But “to think of this as an indicator of that broader public is not a safe connection to draw yet,” Dimock said. A recent Pew study on primary news consumption illustrates Dimock’s point. Only 2 percent of the study’s respondents learn about the presidential race from Twitter. Dimock said Twitter ranks low because it was built for personal and social interaction, not necessarily a channel through which to deliver news. “We’re still in the very early stage of seeing how much will these be news sources for people,” he said.

Social media are more effective at gauging the intensity of an electoral base than measuring political preference, Dimock added. Which is exactly what political professionals use it for — to rally their supporters and disseminate information to reporters.

Cory Haik, The Washington Post’s executive producer of news innovations, said the Mention Machine is just one way of monitoring the political conversation. But to be most effective, she said, it needs context. “Twitter is not necessarily going to tell you who’s going to win the election,” Haik told TPM.

But when the Post’s Mention Machine declares who’s up and who’s down, the paper is suggesting that when a candidate surges on Twitter, he or she could be surging at the polls. Claims that legitimate followers and retweets are “indicative of growing grass-roots support,” are likely too close for comfort, in the same way that lawn signs are no indicator of a winner. After all, rating the intensity of one candidate’s supporters means nothing if a rival’s supporters cast more votes. It should be mentioned that the Post’s Mention Machine also uses traditional media mentions — not just Twitter and social media — when ranking candidates.

The Post cited a chart in an article last month that graphed the results of their Twitter tracking and the results of different states along the GOP presidential primary process. It turns out, when a candidate wins a state, people tweet about them. If another candidate wins a state, people tweet about them. So the whole idea of Twitter’s possible predictive value of the state of the race was essentially done in by their own data — the information gleaned from the chart shows users reacting to events, not helping to shape them.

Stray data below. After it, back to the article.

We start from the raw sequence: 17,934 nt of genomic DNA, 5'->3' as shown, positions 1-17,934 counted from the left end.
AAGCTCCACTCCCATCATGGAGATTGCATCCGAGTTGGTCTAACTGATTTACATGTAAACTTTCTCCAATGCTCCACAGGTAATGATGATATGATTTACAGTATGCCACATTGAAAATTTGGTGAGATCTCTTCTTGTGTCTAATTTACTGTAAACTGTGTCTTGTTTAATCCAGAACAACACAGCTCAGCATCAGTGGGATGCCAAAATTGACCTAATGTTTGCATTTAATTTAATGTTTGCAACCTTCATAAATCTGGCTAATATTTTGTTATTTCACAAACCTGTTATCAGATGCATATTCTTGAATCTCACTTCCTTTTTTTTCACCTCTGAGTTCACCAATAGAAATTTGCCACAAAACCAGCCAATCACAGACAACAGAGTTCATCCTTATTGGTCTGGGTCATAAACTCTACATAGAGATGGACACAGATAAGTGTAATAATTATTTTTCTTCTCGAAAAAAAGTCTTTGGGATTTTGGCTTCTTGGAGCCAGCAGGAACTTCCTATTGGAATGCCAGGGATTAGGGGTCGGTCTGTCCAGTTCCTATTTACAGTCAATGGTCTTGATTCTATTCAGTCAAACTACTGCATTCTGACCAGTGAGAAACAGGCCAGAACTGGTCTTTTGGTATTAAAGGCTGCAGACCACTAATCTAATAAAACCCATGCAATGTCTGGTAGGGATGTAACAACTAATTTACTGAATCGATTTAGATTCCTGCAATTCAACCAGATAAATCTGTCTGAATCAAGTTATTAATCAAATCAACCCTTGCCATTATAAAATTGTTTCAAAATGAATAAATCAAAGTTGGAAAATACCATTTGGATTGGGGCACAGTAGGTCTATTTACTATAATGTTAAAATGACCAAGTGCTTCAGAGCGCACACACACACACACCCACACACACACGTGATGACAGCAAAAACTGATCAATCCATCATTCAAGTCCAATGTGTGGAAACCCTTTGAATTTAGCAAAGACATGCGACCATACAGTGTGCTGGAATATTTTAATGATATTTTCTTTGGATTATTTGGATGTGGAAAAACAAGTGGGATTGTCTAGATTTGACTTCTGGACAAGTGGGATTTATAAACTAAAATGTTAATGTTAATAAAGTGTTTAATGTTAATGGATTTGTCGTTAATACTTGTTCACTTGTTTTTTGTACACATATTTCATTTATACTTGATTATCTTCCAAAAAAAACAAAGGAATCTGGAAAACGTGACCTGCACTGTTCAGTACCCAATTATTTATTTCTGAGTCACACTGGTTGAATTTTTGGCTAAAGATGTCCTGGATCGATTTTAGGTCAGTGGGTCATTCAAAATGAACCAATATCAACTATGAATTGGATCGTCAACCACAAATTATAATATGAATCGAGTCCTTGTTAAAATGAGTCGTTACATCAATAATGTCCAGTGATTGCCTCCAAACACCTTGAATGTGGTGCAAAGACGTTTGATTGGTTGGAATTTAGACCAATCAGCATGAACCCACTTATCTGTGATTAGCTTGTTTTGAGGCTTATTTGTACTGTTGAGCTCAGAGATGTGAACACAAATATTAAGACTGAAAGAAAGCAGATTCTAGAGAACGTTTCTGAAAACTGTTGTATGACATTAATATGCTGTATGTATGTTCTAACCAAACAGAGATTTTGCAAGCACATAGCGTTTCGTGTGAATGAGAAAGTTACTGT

Santorum campaign manager Mike Biundo agreed that using social media is a piece of a larger campaign strategy. Tweeting and posting on Facebook is a great way to quickly get a message out, but you “can’t rely on social media as the only way you’re communicating with voters,” he told TPM. “It’s a part of your holistic approach,” including traditional campaigning, direct mail, get-out-the-vote efforts, and so on.

That’s where all sides seem to intersect. Twitter is a great organizing tool. But its function is better served rallying actual people to speak directly with other people, rather than persuading across media platforms. And attempts to make sense of the crosstalk between camps is no different than saying reporting on the number of lawn signs Candidate X has up, and how that will ensure Candidate Y’s defeat on election day.

Photo by Scorpions and Centaurs used under a Creative Commons license.

                                   
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  • http://twitter.com/barryhollander Barry Hollander

    It’s a lot more complicated than this.  Some studies have examined Twitter to see if “feelings” expressed in tweets match traditional polls in how well they predict election outcomes.  They do, but not well.  Evaluating positive or negative tweets on a massive scale is difficult and full of error, and mere mentions is not sensitive enough to tell us much of anything at all.   How you code tweets as positive and negative, that’s partly art, partly science, and partly voodoo.  As we know from surveys, the size of the sample is not as important as how well the sample is drawn.